When good filmmakers use a setting that superficially seems incongruous with the genre or plot situation, it’s for deliberate effect. In the Alfred Hitchcock classic, STRANGERS ON A TRAIN, the climactic confrontation between the protagonist and villain happens on a merry-go-round at an amusement park. The innocent children on the ride help to raise the stakes when the operator is accidentally shot and the carousel spins out of control. The wooden horses–normally perceived as happy, frolicking steeds painted in bright, happy colors–become grotesque and grim monsters thanks to Hitchcock’s framing, Dutch angles, and use of black and white film. He turns one of the most beloved of all amusement-park rides into a nightmare, but he does so in a careful, consistent manner that manipulates audience perception. He doesn’t just let his two principal characters struggle on a cheerful, brightly colored ride–thereby muddling the imagery. He shapes mood like the master he is.

You can also use the weather as part of your setting to brighten or darken a story’s tone. Thriller novelist Dean Koontz has done this for years, and it’s quite effective. He draws on thunderstorms and torrential downpours to close in around his beleaguered characters, to create additional adversity for them, and to make the situation tougher as his story people struggle for survival against predators and psychos.

Diction is another tool at our disposal when we’re creating atmosphere. That’s a fancy term for word choice, but again, the details you choose when describing your settings will either enhance your story or undermine it. Utilize adjectives, verbs, and nouns to support the mood you’re trying to convey.

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Beware the Cavalry!

ATTENTION! This post contains spoilers.

Once upon a time, the ancient Greeks grew bored with staring at each other and the mountain scenery around them. They decided to tell stories. Then they decided to write stories. That was so much fun they decided to perform stories on the stage, (inventing stone theater seating and acoustics along the way.)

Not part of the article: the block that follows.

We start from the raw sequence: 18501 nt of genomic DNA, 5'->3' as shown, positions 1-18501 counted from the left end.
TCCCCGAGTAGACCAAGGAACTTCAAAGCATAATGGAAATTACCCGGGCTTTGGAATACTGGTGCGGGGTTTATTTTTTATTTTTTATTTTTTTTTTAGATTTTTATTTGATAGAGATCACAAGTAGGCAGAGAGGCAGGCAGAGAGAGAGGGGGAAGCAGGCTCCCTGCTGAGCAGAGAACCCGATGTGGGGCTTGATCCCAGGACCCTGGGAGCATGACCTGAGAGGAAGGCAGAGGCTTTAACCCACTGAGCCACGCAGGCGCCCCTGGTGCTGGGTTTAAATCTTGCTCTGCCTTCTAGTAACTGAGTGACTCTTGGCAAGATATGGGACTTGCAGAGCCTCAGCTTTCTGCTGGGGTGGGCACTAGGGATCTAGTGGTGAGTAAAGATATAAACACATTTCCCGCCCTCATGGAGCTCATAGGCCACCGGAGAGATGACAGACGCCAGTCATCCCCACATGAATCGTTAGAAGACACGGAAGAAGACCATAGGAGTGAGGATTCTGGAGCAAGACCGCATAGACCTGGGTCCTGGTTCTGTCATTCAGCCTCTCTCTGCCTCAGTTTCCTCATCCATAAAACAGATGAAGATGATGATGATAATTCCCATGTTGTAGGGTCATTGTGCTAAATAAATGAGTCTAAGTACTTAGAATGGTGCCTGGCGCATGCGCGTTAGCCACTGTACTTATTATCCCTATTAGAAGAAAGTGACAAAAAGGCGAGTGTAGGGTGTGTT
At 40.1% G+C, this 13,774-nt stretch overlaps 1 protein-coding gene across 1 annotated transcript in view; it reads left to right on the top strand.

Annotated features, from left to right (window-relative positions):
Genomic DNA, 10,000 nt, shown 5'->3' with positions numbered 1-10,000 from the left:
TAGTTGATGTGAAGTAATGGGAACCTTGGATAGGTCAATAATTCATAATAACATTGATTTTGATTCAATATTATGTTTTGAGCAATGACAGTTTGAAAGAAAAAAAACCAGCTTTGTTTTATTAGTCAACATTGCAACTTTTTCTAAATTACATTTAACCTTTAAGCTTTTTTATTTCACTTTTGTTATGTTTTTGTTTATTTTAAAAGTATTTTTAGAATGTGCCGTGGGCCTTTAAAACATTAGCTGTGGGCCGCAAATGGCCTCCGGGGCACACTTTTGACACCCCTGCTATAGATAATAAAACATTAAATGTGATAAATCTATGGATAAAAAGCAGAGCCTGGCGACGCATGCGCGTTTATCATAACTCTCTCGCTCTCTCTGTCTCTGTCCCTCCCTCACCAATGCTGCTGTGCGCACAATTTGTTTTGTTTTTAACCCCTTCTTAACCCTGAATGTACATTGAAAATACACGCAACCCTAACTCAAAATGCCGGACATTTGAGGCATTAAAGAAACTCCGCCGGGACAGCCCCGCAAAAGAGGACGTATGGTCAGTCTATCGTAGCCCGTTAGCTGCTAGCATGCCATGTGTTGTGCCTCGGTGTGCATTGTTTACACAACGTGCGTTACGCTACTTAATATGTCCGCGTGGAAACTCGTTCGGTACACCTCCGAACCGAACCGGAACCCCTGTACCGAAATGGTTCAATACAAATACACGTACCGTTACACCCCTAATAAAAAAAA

They were clever, those Greeks. Thanks to a guy called Aristotle, rules of writing guided the slightly less-clever writers that followed. (You know, rules such as “Anything that doesn’t advance the story should be cut.” And that means you, too, Euripides!)

They figured out that the hero should take on forces of antagonism and wade into deeper and deeper trouble, but the ancient writers were a bit shaky on how to get said hero out of said corner. So they invented deus ex machina, aka the god machine.

You know about that, don’t you? A statue of Zeus was wheeled out on a little wooden cart. (Can’t you hear that primitive axle creaking as it bumped across the stage?) And Zeus dispensed poetic justice.

Big hit!

Audiences loved it. Everyone got what he deserved. The damsel was saved. The hero was rewarded. The villain took one of Zeus’s thunderbolts and fell in a puff of smoke. Ah, yes, the dawning of special effects.

Fast forward to the modern era and twentieth-century movie-making: at least in the early days of film, deus ex machina was still in use. Zeus had been put out to Olympian pasture, but lots of substitutes took his place. The white-hatted sheriff could burst into a saloon just in time to save our hero from being killed by a gang of outlaws in black Stetsons. Pauline could be saved from peril–whether an oncoming train or a giant buzz-saw–by her hero. The G-men could arrive in the nick of time to save the hero from Putty Nose and his gang. Et cetera. All characters had to do was hang on long enough for help to arrive.